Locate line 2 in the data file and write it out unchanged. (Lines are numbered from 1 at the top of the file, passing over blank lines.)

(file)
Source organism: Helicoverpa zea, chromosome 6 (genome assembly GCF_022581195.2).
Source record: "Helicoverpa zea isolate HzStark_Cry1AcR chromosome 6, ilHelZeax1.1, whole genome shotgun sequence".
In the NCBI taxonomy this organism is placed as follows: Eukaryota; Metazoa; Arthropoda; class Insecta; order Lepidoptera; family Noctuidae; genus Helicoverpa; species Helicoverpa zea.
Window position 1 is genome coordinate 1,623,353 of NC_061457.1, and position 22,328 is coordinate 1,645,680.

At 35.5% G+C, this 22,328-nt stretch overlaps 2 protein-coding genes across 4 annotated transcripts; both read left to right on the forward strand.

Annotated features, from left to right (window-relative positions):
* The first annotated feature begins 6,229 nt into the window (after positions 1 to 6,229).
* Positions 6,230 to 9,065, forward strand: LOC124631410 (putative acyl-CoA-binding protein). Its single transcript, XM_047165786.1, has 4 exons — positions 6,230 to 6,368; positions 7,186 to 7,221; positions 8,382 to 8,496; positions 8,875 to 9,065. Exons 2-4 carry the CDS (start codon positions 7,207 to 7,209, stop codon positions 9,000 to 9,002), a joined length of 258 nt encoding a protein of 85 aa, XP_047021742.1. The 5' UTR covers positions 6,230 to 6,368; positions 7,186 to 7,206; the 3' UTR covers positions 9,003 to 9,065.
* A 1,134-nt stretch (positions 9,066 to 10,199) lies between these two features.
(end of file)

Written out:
Source record: "Helicoverpa zea isolate HzStark_Cry1AcR chromosome 6, ilHelZeax1.1, whole genome shotgun sequence".